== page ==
Cuenca makes plans to handle rapid growth, protect the environment and agriculture heritage
By Liam Higgins
As the fastest growing major city in Ecuador, Cuenca faces the dual challenges of managing its explosive growth while it protects its heritage and natural resources. According to United Nations urban growth expert Augusto Pintos, the challenge is urgent.
“Managing and controlling growth is a problem for all cities,” says Pintos who is working with the municipal council on a 2030 growth management plan. “This is especially critical for Cuenca because of the fast rate of growth, its colonial history and the mountain geography.”
According to projections by Ecuador’s Institute of Statistics and Census (INEC), Cuenca’s population will increase to 740,000 by 2030, up from 600,000 today, while the metropolitan population will top 1.1 million. “The growing population will need more resources, such as clean water, and the planning to provide these must begin now.”
He adds: “I don’t see any sign that the growth will subside anytime soon. Cuenca has become what is known as a ‘magnet city,’ attracting not only people from nearby rural areas but from other cities in the country and, more recently, from overseas. It is becoming an international destination.”
Pintos offers three suggestions to accommodate the coming growth.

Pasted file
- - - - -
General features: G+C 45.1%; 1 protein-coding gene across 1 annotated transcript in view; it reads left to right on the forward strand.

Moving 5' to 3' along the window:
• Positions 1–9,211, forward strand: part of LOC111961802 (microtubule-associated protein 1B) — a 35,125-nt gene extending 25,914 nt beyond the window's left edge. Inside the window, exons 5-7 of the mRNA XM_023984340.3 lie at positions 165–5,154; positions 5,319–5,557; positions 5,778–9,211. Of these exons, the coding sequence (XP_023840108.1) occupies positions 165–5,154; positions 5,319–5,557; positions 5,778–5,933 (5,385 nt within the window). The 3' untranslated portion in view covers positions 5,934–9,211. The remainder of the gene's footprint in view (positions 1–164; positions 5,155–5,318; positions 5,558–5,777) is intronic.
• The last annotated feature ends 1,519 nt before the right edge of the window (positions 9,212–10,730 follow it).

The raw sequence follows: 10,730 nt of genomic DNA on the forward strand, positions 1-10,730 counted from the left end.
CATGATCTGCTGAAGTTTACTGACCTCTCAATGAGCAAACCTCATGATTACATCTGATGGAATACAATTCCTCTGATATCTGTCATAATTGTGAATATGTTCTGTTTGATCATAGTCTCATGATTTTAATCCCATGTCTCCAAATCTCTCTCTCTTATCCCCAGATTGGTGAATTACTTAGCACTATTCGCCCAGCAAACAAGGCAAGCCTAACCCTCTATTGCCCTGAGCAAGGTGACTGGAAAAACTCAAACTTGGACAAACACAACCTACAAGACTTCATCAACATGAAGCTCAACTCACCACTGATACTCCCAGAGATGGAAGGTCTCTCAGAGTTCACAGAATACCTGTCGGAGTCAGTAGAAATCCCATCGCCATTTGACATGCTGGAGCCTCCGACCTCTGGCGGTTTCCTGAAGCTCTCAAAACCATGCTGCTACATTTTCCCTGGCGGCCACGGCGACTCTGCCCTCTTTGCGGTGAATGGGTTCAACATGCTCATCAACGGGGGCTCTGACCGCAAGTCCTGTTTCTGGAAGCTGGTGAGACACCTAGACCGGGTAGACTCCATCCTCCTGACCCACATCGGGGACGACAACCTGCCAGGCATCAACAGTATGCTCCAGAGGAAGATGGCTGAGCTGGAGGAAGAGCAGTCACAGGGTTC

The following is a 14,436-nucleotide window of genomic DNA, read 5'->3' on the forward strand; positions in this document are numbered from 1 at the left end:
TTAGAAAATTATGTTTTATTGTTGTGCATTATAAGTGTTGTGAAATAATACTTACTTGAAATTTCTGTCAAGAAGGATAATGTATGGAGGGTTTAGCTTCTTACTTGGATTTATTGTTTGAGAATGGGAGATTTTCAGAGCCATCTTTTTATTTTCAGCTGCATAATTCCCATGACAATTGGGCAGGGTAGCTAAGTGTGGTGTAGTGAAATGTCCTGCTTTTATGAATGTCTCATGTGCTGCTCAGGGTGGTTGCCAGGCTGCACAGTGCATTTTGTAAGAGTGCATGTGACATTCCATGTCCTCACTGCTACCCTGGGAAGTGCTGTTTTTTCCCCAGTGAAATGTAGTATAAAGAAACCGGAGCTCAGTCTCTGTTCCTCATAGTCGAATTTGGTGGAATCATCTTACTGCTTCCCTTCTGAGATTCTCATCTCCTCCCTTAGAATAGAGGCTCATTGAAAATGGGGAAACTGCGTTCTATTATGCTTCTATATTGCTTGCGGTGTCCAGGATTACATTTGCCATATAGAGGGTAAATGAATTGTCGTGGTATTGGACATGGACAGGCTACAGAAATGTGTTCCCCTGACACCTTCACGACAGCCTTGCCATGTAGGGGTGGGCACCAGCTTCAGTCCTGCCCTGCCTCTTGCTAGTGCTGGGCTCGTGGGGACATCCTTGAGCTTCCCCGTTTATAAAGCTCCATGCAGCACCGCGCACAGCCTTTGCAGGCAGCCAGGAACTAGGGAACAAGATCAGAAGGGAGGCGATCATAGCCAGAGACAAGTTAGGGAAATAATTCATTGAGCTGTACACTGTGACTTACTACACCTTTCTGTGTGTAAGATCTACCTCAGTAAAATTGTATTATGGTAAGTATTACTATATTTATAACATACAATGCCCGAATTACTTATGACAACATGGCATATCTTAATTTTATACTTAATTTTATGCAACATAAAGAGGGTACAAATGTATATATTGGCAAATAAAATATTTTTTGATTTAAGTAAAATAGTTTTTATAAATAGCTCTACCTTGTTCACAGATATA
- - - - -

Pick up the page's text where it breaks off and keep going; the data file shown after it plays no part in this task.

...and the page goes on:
The first is to encourage the development of the city’s 12,000 to 14,000 vacant lots. “This urban infill can provide housing for 60,000 to 110,000 people since some of the unused land is suitable for high- and mid-rise residential buildings.”
His second suggestion is to allow taller buildings in neighborhoods that already have them. “Going vertical not only saves land but helps consolidate urban services,” says Pinto. “The complicating challenge is to limit the area where high-rises can be built. Otherwise you damage traditional neighborhoods of smaller family homes.
Third, say Pintos, is to continue to “repopulate” the historic district. “Sixty years ago, 100,000 people lived in El Centro since it comprised almost all of the city,” he says. “That number dropped to 45,000 in 2010 as people moved to the suburbs and outlying areas but it has come back to about 55,000 today. I think people will continue to move back as buildings are rehabilitated and the tram begins operation. Within a generation, I think Cuenca’s historic district could be a showcase for Latin American urban planning. For young professionals and foreign residents, it will offer the most desirable real estate in the city.”
Protecting the agricultural lands around the city has two objectives, Pintos says. “First, there is the need to maintain the agricultural traditions of Cuenca but, just as important, is insuring a nearby food supply.”
In Europe and North America, Pintos says, development has relocated agricultural production hundreds and even thousands of miles from large towns and cities. “It is well known that many cities would face food shortages within a matter of days in the case of natural disasters or civil disturbances. Cuenca is lucky to have so much of its food grown nearby. This is a blessing and it’s important to take measures to protect this resource.”
According to Pintos, some towns in previously rural areas near Cuenca have become “bedroom communities” and must be allowed to grow but controls must be placed on other areas that still have strong agricultural bases. Pintos includes El Valle, Baños or Ricaurte in the first category and San Joaquin in the second. “There needs to be clear distinctions and clear restrictions on development once a master plan is developed,” Pinto says.